I'm a sucker for tiny, low-power, cheap single board computers. It pre-dates the Raspberry Pi, as my familiarity with OpenWRT is testament to, but the Pi gave everything a massive kick up the bum. The number of tiny computing devices I've got now is, frankly, ridiculous - Moore's Law means things are getting cheaper and/or more powerful all the time, and like any nerd I like to play with the latest stuff.
Recently things have gone mental. Before the Raspberry Pi Zero stole its thunder as a "$5" computer (yeah, good luck getting it at that price - and factor in the various adaptors, leads and an SD card to make it usable), Next Thing Co's CHIP Kickstarter was gaining lots and lots of press as a "$9" computer (which it would be, if it weren't for the shipping). I had to get one though.
Personally, I think the CHIP is a far better board than the Pi Zero, and I should probably write up a proper review of it. Three stand-out features for this post, though, are:
- No need for an SD card, as there's a 4GB eMMC chip (so it's good to go straight out the remarkably attractive box)
- There's Wifi and Bluetooth radios on-board (something that's just come to the Pi 3, which is more spendy)
- The micro USB port used for power doubles up as a serial-over-USB port without any modification (you can do this on a Pi Zero's main USB port after a load of config hacking, but not its power port)
It took a mere handful of seconds for me to realise I'd be able to set up the Wifi over the serial connection to get it online headless. And, in case the title of this post isn't enough of a clue, here's how I did it!
These days I'm mainly on Windows boxes for development. If I were on Mac or Linux, I'd be able to use the
screen command to connect to the serial terminal CHIP presents, but I used MobaXterm instead, which is pretty good (a hell of a lot better than what I remember being built into Windows 98).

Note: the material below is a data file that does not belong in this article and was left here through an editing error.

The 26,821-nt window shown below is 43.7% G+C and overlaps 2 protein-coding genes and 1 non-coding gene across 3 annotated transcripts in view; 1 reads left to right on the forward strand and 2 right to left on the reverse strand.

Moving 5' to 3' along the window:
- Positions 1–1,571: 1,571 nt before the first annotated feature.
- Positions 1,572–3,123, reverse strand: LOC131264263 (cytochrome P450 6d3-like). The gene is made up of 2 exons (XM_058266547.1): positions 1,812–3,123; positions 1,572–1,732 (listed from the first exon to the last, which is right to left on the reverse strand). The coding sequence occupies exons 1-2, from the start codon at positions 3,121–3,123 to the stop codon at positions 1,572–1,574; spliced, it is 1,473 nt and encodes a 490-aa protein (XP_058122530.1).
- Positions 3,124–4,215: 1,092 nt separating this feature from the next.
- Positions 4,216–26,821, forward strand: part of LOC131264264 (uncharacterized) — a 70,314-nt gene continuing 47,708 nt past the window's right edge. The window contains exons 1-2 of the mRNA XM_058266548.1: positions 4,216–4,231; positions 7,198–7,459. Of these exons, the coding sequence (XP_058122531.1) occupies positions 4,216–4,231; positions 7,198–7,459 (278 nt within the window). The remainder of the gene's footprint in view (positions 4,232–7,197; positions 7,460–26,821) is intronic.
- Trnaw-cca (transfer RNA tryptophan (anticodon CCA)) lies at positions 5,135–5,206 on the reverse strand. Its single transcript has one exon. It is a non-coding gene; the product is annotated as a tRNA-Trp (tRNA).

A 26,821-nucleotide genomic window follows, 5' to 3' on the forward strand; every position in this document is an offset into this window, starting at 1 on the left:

The CHIP's serial terminal runs at 115200 bps, so it's not a slouch. When you plug it into your Windows box via USB, Windows (for me, at least) sees it as
PI USB to Serial in the Device Manager (yeah, I know). Once you're plugged in and it's booted far enough, you will be able to get a shell on this port. Log in as
root with the password
chip (and consider changing it shortly after).
I would love to be able to remember how to do all the
wpa_supplicant gubbins that will sort out Wifi "properly" but, alas, I'm getting old and for every new thing I learn, an something else gets crumpled up to make space for it - or it just falls by the wayside. But I remembered that every time I type
wpa_ and then press tab, I see
wpa_cli as one of the options (and this is on any Linux device - not just CHIP). That'll be a handy-dandy command line tool, ripe for the usage then!
- First, at the command line, run
wpa_clito go into interactive mode.
scanto, erm, scan. You'll get some text come up to let you know what's going on and when there's some results for you to check.
scan_resultscommand will list all the access points that has shown up. If the network you're trying to connect to isn't listed, something's gone wrong, and I can't help you (sorry).
- Found your network? Run
add_network. It will return a network number, which will almost certainly be
0(and as such I'm going to assume it is for the rest of this).
- Set the SSID of the network with
set_network 0 ssid "name-of-network-here"and the password for it with
set_network 0 psk "password-for-network-here". If your network doesn't have a password, I'm not going to help you any further - it's 2016, sort it out will ya!
- Tell the underlying system what we're going to use by running
select_network 0. Once this is done, exit back to your shell with
- Finally, get the the DHCP server on the network (probably your router) to give you an IP address by running
And, with that, you should be online, able to
apt-get with the best of them. Hurrah!